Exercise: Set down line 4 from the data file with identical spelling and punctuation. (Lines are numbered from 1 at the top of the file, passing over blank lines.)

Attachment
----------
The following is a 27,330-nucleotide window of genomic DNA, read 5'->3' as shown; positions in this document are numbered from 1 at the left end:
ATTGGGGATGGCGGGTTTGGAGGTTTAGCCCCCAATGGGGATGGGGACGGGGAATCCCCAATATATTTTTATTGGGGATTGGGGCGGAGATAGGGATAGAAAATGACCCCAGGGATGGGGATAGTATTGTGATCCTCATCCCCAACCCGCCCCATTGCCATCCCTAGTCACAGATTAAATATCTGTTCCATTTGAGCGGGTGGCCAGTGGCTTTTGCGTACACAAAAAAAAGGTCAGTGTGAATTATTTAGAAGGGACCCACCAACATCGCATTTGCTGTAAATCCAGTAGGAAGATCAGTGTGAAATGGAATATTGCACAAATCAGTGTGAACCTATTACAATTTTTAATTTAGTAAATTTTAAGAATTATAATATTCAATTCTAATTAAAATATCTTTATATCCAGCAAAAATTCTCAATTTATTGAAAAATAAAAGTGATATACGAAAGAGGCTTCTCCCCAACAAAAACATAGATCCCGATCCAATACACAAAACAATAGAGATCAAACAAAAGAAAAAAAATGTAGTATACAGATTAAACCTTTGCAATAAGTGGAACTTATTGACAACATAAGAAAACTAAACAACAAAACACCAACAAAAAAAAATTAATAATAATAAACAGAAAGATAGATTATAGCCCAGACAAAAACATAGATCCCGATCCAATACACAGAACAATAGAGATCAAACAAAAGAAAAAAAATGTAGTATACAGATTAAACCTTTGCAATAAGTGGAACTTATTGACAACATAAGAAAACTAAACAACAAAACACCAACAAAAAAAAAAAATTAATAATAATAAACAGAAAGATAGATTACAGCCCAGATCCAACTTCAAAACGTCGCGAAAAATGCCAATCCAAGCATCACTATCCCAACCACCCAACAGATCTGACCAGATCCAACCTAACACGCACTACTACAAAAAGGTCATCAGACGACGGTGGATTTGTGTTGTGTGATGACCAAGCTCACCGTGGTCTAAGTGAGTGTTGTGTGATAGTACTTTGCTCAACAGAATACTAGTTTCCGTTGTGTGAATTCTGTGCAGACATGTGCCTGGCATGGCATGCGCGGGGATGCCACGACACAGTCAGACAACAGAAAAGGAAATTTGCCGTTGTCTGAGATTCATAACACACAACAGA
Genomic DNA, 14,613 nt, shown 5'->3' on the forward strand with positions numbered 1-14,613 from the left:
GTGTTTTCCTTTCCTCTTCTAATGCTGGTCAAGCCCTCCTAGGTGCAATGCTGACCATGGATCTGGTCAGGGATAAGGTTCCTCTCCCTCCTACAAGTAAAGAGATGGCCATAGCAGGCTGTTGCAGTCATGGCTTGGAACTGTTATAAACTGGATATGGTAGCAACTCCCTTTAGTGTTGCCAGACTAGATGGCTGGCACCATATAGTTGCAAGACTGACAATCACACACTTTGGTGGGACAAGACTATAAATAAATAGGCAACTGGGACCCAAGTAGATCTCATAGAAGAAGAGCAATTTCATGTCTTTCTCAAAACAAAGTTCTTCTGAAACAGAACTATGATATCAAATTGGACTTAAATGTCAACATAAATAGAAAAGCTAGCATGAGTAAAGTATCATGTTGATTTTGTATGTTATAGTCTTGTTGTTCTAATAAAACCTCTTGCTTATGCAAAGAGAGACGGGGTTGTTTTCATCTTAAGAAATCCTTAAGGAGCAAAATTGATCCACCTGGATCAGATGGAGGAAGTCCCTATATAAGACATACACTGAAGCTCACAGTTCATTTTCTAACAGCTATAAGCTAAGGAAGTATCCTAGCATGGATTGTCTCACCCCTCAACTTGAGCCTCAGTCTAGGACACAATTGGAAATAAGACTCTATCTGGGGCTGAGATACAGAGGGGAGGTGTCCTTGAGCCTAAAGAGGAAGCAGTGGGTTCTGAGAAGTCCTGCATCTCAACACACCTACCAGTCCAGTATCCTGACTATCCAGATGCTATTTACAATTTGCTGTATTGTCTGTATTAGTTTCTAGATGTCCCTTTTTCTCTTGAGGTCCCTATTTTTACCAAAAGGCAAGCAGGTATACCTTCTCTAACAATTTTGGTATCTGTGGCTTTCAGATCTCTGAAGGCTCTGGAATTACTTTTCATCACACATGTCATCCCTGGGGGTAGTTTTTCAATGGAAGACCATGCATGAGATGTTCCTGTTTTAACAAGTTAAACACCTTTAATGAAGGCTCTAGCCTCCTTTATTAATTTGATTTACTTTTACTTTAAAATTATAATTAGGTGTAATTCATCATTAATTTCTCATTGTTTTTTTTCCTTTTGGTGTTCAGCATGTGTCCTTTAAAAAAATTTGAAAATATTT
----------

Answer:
GTGTTTTCCTTTCCTCTTCTAATGCTGGTCAAGCCCTCCTAGGTGCAATGCTGACCATGGATCTGGTCAGGGATAAGGTTCCTCTCCCTCCTACAAGTAAAGAGATGGCCATAGCAGGCTGTTGCAGTCATGGCTTGGAACTGTTATAAACTGGATATGGTAGCAACTCCCTTTAGTGTTGCCAGACTAGATGGCTGGCACCATATAGTTGCAAGACTGACAATCACACACTTTGGTGGGACAAGACTATAAATAAATAGGCAACTGGGACCCAAGTAGATCTCATAGAAGAAGAGCAATTTCATGTCTTTCTCAAAACAAAGTTCTTCTGAAACAGAACTATGATATCAAATTGGACTTAAATGTCAACATAAATAGAAAAGCTAGCATGAGTAAAGTATCATGTTGATTTTGTATGTTATAGTCTTGTTGTTCTAATAAAACCTCTTGCTTATGCAAAGAGAGACGGGGTTGTTTTCATCTTAAGAAATCCTTAAGGAGCAAAATTGATCCACCTGGATCAGATGGAGGAAGTCCCTATATAAGACATACACTGAAGCTCACAGTTCATTTTCTAACAGCTATAAGCTAAGGAAGTATCCTAGCATGGATTGTCTCACCCCTCAACTTGAGCCTCAGTCTAGGACACAATTGGAAATAAGACTCTATCTGGGGCTGAGATACAGAGGGGAGGTGTCCTTGAGCCTAAAGAGGAAGCAGTGGGTTCTGAGAAGTCCTGCATCTCAACACACCTACCAGTCCAGTATCCTGACTATCCAGATGCTATTTACAATTTGCTGTATTGTCTGTATTAGTTTCTAGATGTCCCTTTTTCTCTTGAGGTCCCTATTTTTACCAAAAGGCAAGCAGGTATACCTTCTCTAACAATTTTGGTATCTGTGGCTTTCAGATCTCTGAAGGCTCTGGAATTACTTTTCATCACACATGTCATCCCTGGGGGTAGTTTTTCAATGGAAGACCATGCATGAGATGTTCCTGTTTTAACAAGTTAAACACCTTTAATGAAGGCTCTAGCCTCCTTTATTAATTTGATTTACTTTTACTTTAAAATTATAATTAGGTGTAATTCATCATTAATTTCTCATTGTTTTTTTTCCTTTTGGTGTTCAGCATGTGTCCTTTAAAAAAATTTGAAAATATTT